Transition metal compounds as cancer radiosensitizers.
Gill MR., Vallis KA.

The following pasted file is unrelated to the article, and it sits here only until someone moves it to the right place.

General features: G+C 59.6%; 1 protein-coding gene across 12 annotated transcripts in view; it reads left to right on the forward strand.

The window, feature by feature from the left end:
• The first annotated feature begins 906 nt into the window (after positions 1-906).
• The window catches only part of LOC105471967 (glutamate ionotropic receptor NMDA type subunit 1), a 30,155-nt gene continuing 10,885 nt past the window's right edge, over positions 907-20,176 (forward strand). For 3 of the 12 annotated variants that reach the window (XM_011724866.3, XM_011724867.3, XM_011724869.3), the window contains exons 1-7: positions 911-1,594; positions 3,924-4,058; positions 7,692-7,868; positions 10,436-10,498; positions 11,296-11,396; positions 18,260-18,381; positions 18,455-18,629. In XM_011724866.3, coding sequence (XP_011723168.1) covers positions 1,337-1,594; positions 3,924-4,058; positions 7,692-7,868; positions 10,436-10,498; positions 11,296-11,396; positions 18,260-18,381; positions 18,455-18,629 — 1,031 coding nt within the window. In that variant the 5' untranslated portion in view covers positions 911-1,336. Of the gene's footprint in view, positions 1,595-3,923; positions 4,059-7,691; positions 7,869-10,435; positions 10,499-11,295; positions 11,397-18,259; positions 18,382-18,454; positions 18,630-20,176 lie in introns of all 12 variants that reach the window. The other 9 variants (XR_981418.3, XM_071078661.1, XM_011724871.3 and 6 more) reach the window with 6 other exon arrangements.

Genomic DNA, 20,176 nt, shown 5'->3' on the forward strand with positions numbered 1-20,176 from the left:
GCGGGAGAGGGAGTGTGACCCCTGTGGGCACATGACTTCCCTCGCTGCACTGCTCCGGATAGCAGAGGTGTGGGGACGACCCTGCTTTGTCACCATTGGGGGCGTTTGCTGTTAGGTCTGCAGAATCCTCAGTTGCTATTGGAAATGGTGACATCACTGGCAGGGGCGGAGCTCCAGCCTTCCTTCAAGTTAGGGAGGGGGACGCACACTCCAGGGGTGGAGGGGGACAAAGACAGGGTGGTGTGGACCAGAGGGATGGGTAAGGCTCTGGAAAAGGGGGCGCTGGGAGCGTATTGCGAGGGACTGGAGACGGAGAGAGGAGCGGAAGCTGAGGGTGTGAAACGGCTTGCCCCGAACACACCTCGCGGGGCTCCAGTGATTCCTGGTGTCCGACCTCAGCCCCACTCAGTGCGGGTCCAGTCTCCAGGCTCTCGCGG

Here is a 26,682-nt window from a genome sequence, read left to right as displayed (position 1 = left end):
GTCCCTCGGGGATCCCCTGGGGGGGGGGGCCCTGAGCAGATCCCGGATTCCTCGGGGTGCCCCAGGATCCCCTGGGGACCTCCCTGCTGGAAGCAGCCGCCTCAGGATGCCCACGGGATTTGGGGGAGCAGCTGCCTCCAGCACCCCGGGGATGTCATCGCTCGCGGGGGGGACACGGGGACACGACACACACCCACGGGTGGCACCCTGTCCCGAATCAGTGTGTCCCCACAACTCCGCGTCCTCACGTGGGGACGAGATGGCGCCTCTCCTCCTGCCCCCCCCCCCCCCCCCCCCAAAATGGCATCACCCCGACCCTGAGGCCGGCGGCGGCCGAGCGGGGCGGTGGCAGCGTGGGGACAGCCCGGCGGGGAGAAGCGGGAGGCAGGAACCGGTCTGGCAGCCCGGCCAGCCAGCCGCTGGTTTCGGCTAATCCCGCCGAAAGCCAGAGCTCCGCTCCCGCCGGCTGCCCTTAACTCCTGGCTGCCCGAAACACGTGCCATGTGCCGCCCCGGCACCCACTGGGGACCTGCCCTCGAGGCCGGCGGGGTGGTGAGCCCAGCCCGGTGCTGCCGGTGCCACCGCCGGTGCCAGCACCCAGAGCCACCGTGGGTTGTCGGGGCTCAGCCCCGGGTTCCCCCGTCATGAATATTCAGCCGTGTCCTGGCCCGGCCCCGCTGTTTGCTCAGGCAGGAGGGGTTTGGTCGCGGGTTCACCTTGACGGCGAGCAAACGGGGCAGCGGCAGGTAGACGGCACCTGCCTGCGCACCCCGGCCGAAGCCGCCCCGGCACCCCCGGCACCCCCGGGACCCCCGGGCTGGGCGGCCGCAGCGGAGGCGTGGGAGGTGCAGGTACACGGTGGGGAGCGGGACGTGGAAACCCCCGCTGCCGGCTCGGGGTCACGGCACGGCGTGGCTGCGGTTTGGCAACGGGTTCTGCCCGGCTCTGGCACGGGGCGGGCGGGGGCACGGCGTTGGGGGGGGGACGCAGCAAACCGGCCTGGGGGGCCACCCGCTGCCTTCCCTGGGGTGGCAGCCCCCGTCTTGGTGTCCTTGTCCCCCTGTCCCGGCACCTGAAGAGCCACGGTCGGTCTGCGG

The concomitant administration of ionising radiation (IR) in the form of external beam radiotherapy or targeted radionuclide therapy (TRT) alongside radiosensitizing small molecules is a highly successful strategy for the treatment of cancer. The major clinical impact of the radiosensitizing platinum(ii) drug cisplatin has encouraged the design of many transition metal coordination or organometallic complexes and their assessment as anticancer candidates. The growing recognition that metallodrugs halt cancer cell proliferation through mechanisms other than DNA damage and the recent expansion of the range of their potential biological targets has further stimulated the field. A central aim is to generate new therapeutic candidates with improved anticancer activity, distinct mechanisms of action(s) and reduced cross-resistance compared to existing drugs. The question arises of how lead candidates should be combined with other treatment modalities, particularly radiotherapy. In this review, work is highlighted that specifically examines transition metal complexes in combination with IR with an emphasis on complexes that function as radiosensitizers. The chemical design principles and cellular mechanisms of action to achieve synergistic or additive effects in cancer cell killing are outlined. Finally, we discuss emerging applications in this area of research, such as the combination of metallo-compound radiosensitizers with radionuclides and within drug delivery approaches.